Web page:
How to Use Tor Browser on a Mac
Matt Cone September 18, 2021 Tutorials Mac Internet Security
Practically everything you do online with your Mac is logged and traceable back to your computer. Law enforcement officials, internet service providers, and even website administrators can find out what internet services and resources you accessed, when you accessed them, and what computer you used to access them with.
If this lack of privacy sends shivers down your spine, you’ll be happy to hear that there is a way to preserve your anonymity on the internet while using your Mac. The nonprofit Tor project (short for The Onion Router) is a distributed network of volunteers who use their computers to route internet traffic anonymously. Install the free Tor client application on your computer to encrypt information transmitted to or from your Mac, bypass proxies, keep your physical location confidential, and conceal the identity of the sender and recipient.
This guide will help you get Tor up and running on your Mac to protect your privacy and safeguard the information you transmit on the internet. It’s a small step that can provide big peace of mind.
Understanding How Tor Works
Tor uses a technique known as onion routing to conceal a user’s location and pass encrypted messages through a volunteer network of servers around the world. The US Navy created onion routing in 1998 for anonymous communication over a computer network. Today, Tor is used for a variety of purposes by the military, activists, journalists, and people like you.
Onion routing got its name from the data structure, which resembles an onion, as shown in Figure 1. A data packet is first “wrapped” in layers of encryption. As the packet traverses the Tor network, each relay in the network decrypts (unwraps) a layer of encryption surrounding the packet. This prevents the operators of the relays from reading the contents of the packets.
Figure 1. The onion data structure protects messages with multiple layers of encryption to prevent the operators of the relays from reading the contents of the message.
The Tor routing process is illustrated in Figure 2. When you send an email, for example, the client application on your computer selects random relays in the network to create an untraceable path to the recipient. (New paths are created every time you create a message.) Since each relay transporting your message is aware of only two other nodes, your identity is protected. No one observing the traffic on the network can tell where the message came from or where it’s going.
Figure 2. Tor protects against traffic analysis by creating a random path from your computer to the recipient.
As you might imagine, all of this relaying means that Tor can be slow — sometimes painfully slow. Loading a website can take two to four times longer than it would without Tor. For this reason, it’s a good idea to save Tor for those occasions when you absolutely have to remain anonymous and keep your message confidential.
Surfing the Internet Anonymously with Tor
Most people just want to use Tor to browse the web anonymously, without fear of being monitored or tracked. For this reason, the Tor project has created a self-contained package called the Tor Browser for Mac, which includes everything you need to browse the internet safely on your Mac. (There are also browsers for computers running Windows and Linux.)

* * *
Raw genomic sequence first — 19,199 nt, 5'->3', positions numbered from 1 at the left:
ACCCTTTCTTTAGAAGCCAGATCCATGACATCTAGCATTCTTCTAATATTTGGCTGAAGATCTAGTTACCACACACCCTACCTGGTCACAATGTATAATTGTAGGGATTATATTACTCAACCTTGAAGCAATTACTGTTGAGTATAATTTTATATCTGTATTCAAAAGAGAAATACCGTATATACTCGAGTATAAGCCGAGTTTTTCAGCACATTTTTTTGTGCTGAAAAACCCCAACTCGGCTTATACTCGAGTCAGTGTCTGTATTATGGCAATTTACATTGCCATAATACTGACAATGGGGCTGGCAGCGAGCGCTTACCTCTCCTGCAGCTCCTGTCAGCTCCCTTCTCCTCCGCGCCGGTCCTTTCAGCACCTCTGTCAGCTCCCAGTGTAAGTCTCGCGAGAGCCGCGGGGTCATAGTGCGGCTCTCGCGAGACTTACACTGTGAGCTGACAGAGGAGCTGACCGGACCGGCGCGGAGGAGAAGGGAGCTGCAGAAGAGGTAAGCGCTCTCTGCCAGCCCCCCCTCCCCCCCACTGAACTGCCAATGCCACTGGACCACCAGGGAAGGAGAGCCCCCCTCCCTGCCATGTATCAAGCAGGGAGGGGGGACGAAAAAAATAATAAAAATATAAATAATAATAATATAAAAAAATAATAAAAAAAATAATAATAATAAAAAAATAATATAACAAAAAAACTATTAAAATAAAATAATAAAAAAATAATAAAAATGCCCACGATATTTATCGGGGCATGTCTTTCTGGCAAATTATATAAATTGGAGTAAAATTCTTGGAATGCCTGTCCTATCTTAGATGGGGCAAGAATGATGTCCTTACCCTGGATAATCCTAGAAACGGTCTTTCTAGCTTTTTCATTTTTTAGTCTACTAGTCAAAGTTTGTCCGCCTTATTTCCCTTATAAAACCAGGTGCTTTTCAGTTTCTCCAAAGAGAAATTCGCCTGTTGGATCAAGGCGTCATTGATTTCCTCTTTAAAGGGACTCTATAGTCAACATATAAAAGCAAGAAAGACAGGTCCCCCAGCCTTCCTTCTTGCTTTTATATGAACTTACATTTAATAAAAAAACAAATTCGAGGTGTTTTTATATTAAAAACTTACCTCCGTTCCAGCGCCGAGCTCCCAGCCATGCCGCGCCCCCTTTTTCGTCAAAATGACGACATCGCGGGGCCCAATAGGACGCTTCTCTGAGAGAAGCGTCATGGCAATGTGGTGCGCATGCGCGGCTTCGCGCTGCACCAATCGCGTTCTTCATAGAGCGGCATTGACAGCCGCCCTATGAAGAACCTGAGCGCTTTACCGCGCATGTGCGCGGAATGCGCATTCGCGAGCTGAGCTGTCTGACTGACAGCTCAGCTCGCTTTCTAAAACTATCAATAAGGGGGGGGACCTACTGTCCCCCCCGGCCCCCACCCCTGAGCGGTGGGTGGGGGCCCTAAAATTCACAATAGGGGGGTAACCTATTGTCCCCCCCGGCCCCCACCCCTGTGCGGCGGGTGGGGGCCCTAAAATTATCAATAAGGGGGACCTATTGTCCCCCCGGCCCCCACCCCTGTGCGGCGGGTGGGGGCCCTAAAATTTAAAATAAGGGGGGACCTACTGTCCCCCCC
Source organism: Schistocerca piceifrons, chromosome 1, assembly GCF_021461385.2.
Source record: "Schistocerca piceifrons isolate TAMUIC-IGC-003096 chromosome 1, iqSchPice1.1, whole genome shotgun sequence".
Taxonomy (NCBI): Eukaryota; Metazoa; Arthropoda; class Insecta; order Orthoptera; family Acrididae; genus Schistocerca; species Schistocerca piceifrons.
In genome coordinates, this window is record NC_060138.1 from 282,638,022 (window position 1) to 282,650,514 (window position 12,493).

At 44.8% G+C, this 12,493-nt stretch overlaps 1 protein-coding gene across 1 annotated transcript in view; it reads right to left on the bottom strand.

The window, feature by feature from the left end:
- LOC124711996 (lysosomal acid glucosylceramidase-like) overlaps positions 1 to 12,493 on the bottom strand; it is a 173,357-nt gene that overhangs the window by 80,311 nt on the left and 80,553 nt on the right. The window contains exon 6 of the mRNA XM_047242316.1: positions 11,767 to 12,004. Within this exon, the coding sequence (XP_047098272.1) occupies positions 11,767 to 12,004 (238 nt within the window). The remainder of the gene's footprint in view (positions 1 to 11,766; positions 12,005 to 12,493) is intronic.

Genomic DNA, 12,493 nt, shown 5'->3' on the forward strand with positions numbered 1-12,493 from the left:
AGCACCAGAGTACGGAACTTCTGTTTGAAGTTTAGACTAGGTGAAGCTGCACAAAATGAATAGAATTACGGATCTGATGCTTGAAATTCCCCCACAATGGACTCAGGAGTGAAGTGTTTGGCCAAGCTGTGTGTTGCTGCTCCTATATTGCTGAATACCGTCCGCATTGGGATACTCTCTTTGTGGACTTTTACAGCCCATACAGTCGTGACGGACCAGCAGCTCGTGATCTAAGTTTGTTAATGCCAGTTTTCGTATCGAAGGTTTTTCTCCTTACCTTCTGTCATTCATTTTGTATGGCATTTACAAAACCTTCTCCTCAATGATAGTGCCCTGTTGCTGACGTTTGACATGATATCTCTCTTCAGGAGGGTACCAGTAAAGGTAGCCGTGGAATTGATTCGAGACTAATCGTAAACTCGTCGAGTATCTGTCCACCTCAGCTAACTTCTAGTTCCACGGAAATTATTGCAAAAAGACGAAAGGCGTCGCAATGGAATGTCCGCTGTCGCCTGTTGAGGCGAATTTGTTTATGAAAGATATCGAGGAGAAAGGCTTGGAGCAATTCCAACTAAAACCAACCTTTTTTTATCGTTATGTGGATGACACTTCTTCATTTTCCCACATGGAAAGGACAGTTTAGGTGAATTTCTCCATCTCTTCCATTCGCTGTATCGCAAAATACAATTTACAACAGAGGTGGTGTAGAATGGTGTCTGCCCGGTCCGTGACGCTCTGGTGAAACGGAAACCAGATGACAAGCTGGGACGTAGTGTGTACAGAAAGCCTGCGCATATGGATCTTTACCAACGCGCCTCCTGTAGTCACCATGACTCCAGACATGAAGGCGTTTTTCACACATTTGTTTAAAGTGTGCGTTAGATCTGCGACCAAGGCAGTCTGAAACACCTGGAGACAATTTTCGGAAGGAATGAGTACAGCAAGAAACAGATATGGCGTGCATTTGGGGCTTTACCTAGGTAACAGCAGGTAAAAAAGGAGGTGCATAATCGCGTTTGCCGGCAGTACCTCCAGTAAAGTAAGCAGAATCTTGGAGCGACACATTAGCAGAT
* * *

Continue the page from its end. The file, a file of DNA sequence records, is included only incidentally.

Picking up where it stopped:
This is the best option for home users who want to get started with Tor fast. And because the browser can be copied to a USB drive, you can use it at school or work to protect online activities there, too.
Here’s how to use Tor to surf the internet anonymously with your Mac:
Download and install the Tor Browser for Mac on your computer.
Open the Tor Browser application and click the Connect button to connect to the Tor network, as shown below.
After the Tor Browser connects to the Tor network, you’ll see the screen below.
Now you’re ready to anonymously browse the internet. Those of you who are old enough to remember phone lines and modems might feel like you’re using a 56k modem again. This is one of Tor’s main drawbacks — its network is just not as efficient as the unencumbered switched network that is the internet.
Checking Tor’s Connection
To verify that Tor is working, you can click the lock icon in the address bar. The relays that Tor is using to connect you to the website are displayed in the menu, as shown below.
Changing Tor’s Security Settings
The default Tor Browser settings do a good job of protecting your anonymity. But for the truly paranoid, the Tor Browser provides additional security settings that can make your browsing experience even safer. Here’s how to enable to stricter security settings in the Tor Browser:
From the Tor Browser menu, select Preferences.
From the sidebar, select Privacy & Security.
Scroll down to the Security section and select a stricter security setting, as shown below.
The Tor Browser is now set to use the security setting you selected.
Things to Keep in Mind While Using Tor on Your Mac
Like any application or protocol, Tor is vulnerable to attacks — even some that could compromise your anonymity. For this reason, it’s a good idea to watch out for some common pitfalls:
- Do not use Tor to engage in illegal activity.
- Be careful when using browser plug-ins with the Tor Browser. Some extensions will record and transmit your IP address.
- Tor encrypts your data only to the exit relay — it’s your responsibility to ensure that sensitive data is encrypted the rest of the way. Use HTTPS whenever possible.
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